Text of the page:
This is a very cute little restaurant with a lot of personality. The decor is fun, and the atmosphere was relaxed. On our second night there, Moogie was singing, which added to the nice island atmosphere. It’s a little difficult to find this restaurant, since it’s down a one-way street. We were staying on the north side of Kralendjik, so for us, we had to go south of the restaurant and then head back up the one-way street on which the restaurant is located. Cactus Blue is right behind the Casablanca restaurant.
On our first night, we started with the tuna sashimi with pickled ginger wasabi and chili soy for $12.50. This was SO GOOD! The tuna was fresh and very delicious. Neither of us was a big fan of the wasabi dip, but the chili soy was great for adding just the right amount of salty goodness to the tender and lovely tuna.
(Sorry, the pictures of our first visit are quite dark, since we only had our cell phones with us that night, not the camera).
On the first night there, I had the day’s fresh catch, lionfish filets ($24). I’d been wanting to try lionfish for a while, and though Chef Hagen had lionfish fritters on the menu, I didn’t think I would be able to taste the actual fish as well as if I went for the filets. These were interesting. The flavor was very good, and he’d cooked them so well, but the texture of the fish was a bit mealy, which I didn’t really care for.
The coconut rice was light and refreshing, and I enjoyed this dish very much, with the exception of the fish’s texture.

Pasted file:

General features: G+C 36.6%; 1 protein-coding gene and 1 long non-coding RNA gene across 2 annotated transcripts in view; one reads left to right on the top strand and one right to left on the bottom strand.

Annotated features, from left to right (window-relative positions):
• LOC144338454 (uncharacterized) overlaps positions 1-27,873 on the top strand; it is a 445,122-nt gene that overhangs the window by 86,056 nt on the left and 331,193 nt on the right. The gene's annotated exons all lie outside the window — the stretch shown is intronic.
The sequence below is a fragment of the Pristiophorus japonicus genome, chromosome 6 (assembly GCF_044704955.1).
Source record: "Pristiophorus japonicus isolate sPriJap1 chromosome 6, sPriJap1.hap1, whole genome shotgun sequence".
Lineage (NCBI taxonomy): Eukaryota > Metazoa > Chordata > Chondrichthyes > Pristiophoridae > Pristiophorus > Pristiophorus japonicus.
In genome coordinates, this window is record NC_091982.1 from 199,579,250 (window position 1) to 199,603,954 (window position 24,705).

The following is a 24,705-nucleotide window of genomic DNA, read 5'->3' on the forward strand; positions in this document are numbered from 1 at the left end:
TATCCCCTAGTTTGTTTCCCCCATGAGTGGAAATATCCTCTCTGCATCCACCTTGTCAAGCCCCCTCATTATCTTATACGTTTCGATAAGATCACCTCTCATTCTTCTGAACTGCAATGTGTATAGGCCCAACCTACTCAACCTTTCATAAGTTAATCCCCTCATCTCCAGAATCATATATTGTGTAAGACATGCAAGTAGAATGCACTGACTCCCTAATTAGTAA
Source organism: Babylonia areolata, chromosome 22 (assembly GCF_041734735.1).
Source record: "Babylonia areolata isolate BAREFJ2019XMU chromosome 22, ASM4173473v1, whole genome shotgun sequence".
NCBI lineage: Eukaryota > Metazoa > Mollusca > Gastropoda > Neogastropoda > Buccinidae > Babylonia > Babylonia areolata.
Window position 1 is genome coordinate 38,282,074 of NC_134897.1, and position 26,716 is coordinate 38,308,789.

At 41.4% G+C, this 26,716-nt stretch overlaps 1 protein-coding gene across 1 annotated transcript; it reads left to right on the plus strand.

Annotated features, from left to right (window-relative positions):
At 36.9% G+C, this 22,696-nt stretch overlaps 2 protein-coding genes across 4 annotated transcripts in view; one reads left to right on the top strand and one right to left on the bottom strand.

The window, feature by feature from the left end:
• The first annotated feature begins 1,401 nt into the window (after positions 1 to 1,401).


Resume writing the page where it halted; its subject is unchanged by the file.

My husband ordered the local barracuda lightly jerked with a mango, lime and ginger sauce, and instead of coconut rice, he asked for fries on the side ($23).
Again, the sauce on the fish was very flavorful, and the fish itself was cooked so well: moist and delicious. Chef Hagen came out both nights that we were there, to speak with all of the guests in the restaurant, which was a very nice personal touch. He told us that barracuda from their waters is free from parasites, unlike the Florida barracuda, which is why they could offer local barracuda on the menu. He also said that my lionfish filets were actually from 2 1/2 large-sized lionfish. I have to add that he did an EXCELLENT job fileting these tiny fish; not one single bone was left in the filets. Kudos!
For dessert, we had double melted chocolate cake with vanilla ice cream for $11.
The chocolate cake was very good, as was the ice cream, but the chocolate syrup tasted like Hershey’s syrup, so this dish wasn’t our favorite.
For Dinner #2, we began with the Crab Balls served on a sweet chili dipping sauce for $10.80.
We found this to be the case all over Bonaire: When they say “crab,” what they mean is “krab,” unless the type of crab is specified i.e. “Blue crab.” These balls were actually Krab Balls, but were pretty good still, and we’re always fans of the sweet chili dipping sauce.
My entree that night was the Ocean Burger for $15.90.
This was very good; the fries were flavorful, as was the fish, which, as always here, was very moist.
My husband tried the Oven Baked Mahi Mahi with an Island Creole Sauce for $23.
The creole sauce had a really interesting flavor, rather like cinnamon, and the mahi mahi was cooked beautifully yet again.
Our dessert here was probably my favorite dessert of the trip: Cinnamon Fritters with Real Coconut Ice Cream for $11.
The ice cream was actually vanilla, not coconut, since the island had apparently had a lengthy power outage earlier, and the shop that makes their ice cream hadn’t been able to replace the coconut ice cream yet. But it was still so delicious! The cinnamon fritters were crispy and sweet and warm, to melt the ice cream, and it was all drizzled with a fruit coulis and dusted with sugar. So yummy! It was a great way to finish off our two dinners at Cactus Blue. We would definitely recommend this place to anyone looking for fresh, local-caught seafood and very personable service. Our servers here both nights were very on-the-ball, something we found to be rare in Bonaire.